OCASI participated in the Immigration, Refugee and Citizenship Canada (IRCC) consultations on the Caregiver Program held in March - April 2018. The consultation gave OCASI the opportunity to raise the many long-standing concerns that caregivers themselves, and OCASI and other civil society organizations have put forward over the years.
In February 2018 IRCC stated on its website that applications for the Caregiver program will no longer be accepted. Caregivers who will not complete 24 months of full-time work experience before November 29, 2019 will not be eligible to apply for permanent residence. The notice came as a complete shock to many across the country and caused confusion and upset among caregivers and allies. Minister of Immigration, Refugees and Citizenship Ahmed Hussen subsequently stated via social media that the government is committed to a pathway to permanent residence for caregivers. He said the current program is a pilot and will be assessed for improvements. IRCC later announced that it will be holding consultations on the Caregiver program.
Racialized migrant women overwhelmingly represent the caregivers who enter Canada through the present Caregiver Program (CP) and the previous Live-in Caregiver Program (LCP). The power imbalance between caregivers and their employers favours employers, which in turn increases caregivers’ risk of employer abuse including physical, emotional and sexual violence.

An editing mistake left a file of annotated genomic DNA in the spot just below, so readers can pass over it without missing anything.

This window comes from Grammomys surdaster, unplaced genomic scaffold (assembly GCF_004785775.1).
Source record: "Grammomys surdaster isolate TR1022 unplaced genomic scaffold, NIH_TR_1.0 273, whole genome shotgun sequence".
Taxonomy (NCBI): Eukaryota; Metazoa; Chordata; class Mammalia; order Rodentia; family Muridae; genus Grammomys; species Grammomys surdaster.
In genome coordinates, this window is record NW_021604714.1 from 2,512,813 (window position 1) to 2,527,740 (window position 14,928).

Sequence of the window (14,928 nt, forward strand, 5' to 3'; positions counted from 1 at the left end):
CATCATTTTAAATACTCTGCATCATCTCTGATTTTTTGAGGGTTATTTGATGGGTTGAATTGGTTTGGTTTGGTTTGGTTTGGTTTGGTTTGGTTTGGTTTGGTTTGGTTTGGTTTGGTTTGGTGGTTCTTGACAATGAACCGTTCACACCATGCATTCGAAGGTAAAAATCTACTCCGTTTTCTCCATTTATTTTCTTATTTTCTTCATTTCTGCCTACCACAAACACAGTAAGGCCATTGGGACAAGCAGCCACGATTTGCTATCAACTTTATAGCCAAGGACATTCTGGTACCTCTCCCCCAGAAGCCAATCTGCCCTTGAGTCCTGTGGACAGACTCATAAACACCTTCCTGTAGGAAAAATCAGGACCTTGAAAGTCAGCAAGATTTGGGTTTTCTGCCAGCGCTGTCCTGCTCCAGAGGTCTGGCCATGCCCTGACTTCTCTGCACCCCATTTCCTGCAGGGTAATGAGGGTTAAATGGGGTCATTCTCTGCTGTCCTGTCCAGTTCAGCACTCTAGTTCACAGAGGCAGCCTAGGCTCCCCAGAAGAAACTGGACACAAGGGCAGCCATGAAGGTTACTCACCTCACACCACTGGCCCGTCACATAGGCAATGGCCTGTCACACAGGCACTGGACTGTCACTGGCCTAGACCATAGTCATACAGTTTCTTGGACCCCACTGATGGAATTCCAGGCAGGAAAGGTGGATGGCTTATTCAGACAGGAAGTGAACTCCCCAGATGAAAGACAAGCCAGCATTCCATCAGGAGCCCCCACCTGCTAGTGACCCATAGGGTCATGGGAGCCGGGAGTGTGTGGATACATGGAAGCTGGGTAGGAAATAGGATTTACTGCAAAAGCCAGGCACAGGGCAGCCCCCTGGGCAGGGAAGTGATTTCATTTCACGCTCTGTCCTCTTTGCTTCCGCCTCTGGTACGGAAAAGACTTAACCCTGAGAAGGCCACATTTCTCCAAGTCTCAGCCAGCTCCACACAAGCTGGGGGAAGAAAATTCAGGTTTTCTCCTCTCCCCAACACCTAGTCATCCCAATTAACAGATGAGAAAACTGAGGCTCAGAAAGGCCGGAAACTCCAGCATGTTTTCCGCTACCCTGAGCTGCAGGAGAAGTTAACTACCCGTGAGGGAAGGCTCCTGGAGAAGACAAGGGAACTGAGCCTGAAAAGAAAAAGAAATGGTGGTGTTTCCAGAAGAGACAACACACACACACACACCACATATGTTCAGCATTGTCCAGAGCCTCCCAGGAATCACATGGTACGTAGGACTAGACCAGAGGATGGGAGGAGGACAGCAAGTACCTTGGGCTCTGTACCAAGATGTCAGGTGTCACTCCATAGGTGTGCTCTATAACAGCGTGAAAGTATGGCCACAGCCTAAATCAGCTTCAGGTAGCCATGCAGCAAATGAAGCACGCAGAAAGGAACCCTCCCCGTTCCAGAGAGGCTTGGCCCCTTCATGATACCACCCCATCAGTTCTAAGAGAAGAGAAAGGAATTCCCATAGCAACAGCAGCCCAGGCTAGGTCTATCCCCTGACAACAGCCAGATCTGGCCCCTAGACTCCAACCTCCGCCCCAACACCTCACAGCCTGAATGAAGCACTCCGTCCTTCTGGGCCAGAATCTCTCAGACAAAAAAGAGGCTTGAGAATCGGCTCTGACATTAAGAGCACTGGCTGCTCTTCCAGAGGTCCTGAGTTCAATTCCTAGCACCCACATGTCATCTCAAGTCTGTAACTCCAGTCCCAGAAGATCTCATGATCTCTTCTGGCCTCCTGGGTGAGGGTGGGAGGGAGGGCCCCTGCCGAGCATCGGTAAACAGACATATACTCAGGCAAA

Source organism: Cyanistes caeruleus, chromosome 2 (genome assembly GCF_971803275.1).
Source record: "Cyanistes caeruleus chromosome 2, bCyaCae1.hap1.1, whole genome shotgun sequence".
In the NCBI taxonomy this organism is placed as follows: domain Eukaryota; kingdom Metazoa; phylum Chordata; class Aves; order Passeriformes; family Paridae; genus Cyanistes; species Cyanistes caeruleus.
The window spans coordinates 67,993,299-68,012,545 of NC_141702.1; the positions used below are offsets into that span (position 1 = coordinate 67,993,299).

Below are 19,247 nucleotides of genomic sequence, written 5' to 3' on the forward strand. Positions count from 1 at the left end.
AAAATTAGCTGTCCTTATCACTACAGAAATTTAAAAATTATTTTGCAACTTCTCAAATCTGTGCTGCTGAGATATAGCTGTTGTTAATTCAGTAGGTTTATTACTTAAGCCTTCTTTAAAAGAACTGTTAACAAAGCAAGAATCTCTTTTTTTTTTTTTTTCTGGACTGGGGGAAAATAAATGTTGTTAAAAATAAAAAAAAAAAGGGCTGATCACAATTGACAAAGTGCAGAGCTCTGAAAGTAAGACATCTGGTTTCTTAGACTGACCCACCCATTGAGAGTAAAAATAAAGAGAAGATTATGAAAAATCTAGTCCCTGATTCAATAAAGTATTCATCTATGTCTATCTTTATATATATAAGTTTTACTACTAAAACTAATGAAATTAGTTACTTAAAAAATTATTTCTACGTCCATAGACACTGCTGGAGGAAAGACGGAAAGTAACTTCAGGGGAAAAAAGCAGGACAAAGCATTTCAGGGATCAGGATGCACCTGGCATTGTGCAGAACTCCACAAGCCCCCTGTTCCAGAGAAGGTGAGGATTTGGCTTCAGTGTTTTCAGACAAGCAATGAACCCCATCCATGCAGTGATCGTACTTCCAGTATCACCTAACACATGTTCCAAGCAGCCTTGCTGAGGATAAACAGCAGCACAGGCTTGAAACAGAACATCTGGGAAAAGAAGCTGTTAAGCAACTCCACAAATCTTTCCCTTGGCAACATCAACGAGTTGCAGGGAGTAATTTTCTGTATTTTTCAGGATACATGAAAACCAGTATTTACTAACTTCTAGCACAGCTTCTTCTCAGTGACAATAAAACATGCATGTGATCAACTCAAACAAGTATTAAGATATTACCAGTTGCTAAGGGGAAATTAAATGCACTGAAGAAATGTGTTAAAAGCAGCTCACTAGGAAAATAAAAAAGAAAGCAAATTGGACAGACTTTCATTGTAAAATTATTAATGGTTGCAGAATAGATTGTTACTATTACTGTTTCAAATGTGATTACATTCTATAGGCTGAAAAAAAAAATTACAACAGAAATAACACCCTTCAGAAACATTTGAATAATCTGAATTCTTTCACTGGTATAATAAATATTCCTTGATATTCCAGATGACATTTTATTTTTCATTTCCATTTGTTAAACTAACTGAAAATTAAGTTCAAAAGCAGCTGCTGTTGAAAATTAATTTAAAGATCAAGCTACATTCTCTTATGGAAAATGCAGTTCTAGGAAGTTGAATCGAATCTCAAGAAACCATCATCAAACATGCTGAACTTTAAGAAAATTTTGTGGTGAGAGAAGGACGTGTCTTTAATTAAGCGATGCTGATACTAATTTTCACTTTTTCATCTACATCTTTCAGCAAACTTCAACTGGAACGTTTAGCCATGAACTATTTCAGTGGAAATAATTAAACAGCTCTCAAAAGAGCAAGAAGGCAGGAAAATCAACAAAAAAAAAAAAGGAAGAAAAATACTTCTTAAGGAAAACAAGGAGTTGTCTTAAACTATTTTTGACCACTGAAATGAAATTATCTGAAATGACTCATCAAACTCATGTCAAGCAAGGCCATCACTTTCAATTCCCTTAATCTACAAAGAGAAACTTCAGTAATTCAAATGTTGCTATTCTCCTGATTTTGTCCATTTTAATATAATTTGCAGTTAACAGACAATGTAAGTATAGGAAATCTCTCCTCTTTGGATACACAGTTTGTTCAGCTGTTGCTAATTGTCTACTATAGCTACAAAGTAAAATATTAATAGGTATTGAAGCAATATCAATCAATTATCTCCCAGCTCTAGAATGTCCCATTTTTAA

OCASI made the following recommendations in a written submission to IRCC:
1. Grant permanent residence status to live-in caregivers upon arrival in Canada.
Permanent resident status will eliminate much of the vulnerability to exploitation and abuse that caregivers face from employers and recruiters. It will allow them to start to build a new life for themselves and their families more quickly.
The following are recommendations for applicants under the current program, while transitioning to a program that grants permanent residence on arrival:
2. Allow caregivers to work for any employer and not tie their status to one employer.
Caregivers should be allowed an open work permit. This will give caregivers with an abusive employer the ability to leave and pursue other work opportunities without jeopardizing their immigration status.
3. Remove the language requirement in the current program
Remove the present language requirement as a condition of permanent residence. The language requirements that are good enough to allow caregivers to work here should be good enough to let them continue to work as permanent residents.
3. Remove the post-secondary requirement in the current program
Live-in Caregiver Program (LCP) eliminated the skills upgrading requirement that was in place under the previous Foreign Domestic Worker Program (FDWP). The FDWP required caregivers to show they have taken courses to upgrade education and skills while working in Canada. This was eliminated in the LCP in recognition of the fact that it was impossible for caregivers to meet the requirement while working full-time as caregivers.
4. Remove the permanent residence application caps for each current caregiver stream
The caps have exerted enormous pressure on caregivers to remain with an abusive employer, for fear of losing work hours and falling back in the completion of requirements for permanent residence.
5. Remove excessive demand provisions in the Immigration and Refugee Protection Act
The provision results in the denial of permanent residence for the applicant and entire family if any member of the family has a disability or chronic illness. The Standing Committee on Citizenship and Immigration in 2017 recommended repeal of this provision.
6. Regularize immigration status for caregivers with precarious immigration status
There is an urgent need for a regularization program for those caregivers who have not been able to gain permanent residence status over the years. Some have worked here for decades in a situation of precarious immigration status.